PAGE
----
FELL running race organisers have signed a letter to the sport's governing body calling on it to introduce a ban on using GPS (global positioning system) as a navigational aid.

Signatories to the letter claim using technology to plot courses 'threatens something at the heart of the sport' and have urged the Fell Runners Association to stop athletes using screen maps and pre-loaded GPS tracks.

A meeting of the FRA's safety equipment and rules sub-committee took place on Sunday and agreed a proposal, which has not been revealed. It will be put to the executive committee ahead of the FRA's AGM on August 18.

The letter, signed by organisers of many Lake District fell races, individual runners including Joss Naylor and Graham Breeze, a former chairman of the FRA, says: "As a fell runner, you may or may not own a GPS watch. You may or may not realise what they can do.

"You might be surprised to discover that you can upload a file of a route that another runner has run to your watch and follow that track with an arrow on your wrist correcting your line every few metres alerting you that you are too far left/right. This technology exists, is very accurate and been used to great effect in races, affecting the outcome of some.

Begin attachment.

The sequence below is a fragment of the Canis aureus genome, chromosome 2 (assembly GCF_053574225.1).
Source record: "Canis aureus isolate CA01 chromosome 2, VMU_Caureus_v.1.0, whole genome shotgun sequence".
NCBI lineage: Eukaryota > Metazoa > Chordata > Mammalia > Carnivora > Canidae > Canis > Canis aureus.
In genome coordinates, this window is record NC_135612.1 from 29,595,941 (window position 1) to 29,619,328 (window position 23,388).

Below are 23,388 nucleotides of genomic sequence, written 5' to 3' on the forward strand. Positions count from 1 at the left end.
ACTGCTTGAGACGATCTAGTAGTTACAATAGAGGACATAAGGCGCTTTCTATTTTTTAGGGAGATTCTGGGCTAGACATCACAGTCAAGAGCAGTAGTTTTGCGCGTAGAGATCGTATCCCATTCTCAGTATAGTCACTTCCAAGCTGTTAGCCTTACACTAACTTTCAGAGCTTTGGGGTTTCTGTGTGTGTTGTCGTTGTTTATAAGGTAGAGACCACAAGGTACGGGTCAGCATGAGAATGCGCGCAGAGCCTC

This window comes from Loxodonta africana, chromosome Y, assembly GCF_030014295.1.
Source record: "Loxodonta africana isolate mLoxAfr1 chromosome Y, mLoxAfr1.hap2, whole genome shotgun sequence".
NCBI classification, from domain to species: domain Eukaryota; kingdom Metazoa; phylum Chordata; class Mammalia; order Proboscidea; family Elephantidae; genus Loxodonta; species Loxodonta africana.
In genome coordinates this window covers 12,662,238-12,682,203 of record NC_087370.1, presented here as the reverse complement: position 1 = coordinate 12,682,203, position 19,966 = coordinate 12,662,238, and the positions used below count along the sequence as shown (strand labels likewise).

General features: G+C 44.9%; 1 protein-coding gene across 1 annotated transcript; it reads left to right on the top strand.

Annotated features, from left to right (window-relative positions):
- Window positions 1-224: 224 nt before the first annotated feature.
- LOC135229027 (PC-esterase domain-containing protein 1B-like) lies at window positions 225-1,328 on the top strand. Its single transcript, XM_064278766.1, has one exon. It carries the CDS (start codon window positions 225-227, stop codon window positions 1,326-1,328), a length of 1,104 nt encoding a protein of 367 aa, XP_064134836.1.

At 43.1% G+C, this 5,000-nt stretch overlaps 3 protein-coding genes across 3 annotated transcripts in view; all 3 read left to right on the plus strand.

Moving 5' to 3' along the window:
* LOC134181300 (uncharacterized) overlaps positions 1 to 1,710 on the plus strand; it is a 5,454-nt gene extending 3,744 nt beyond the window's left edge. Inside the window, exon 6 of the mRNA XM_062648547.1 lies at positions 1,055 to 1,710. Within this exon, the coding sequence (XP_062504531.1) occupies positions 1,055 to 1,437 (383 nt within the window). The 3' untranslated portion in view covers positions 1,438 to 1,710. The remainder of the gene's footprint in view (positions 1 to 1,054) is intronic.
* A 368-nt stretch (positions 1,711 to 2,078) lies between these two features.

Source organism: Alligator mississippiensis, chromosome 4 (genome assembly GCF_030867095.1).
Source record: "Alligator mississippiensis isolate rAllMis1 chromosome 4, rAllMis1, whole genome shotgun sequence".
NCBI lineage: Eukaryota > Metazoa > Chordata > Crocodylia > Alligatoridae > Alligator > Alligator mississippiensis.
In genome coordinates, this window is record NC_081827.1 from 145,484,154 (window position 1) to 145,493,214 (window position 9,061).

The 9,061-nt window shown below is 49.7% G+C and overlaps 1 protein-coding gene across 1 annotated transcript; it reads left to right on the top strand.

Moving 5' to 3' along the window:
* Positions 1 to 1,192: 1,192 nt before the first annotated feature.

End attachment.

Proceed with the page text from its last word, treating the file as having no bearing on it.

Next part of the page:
"The use of this technology is no different than flagging the whole route of any race for someone using it. Using a GPS track takes away a fundamental element of the sport – that of route choice and finding your own way."

The letter says their use is not yet 'widespread' but added: "It is foreseeable that in years to come, to be competitive, owning, and knowing how to use this ‘bread crumb’ GPS function will become an essential part of fell running."

The letter ends: "None of us want to stop people enjoying fell running. We do not want to discourage people from having a go. And of course it goes without saying that in an emergency anything goes, including the use of GPS to relocate yourself or help inform others of your position.

"We are fell runners just like you. We want what is best for the sport and implore the FRA to act now before the sport changes for the worse."

The FRA's current policy is to let race organisers decide whether to ban GPS tracking.

In May this year The Westmorland Gazette reported how Ambleside AC, which organises the Fairfield Horseshoe, Great Lakes and Three Shires races among others, banned the use of GPS as a navigational aid.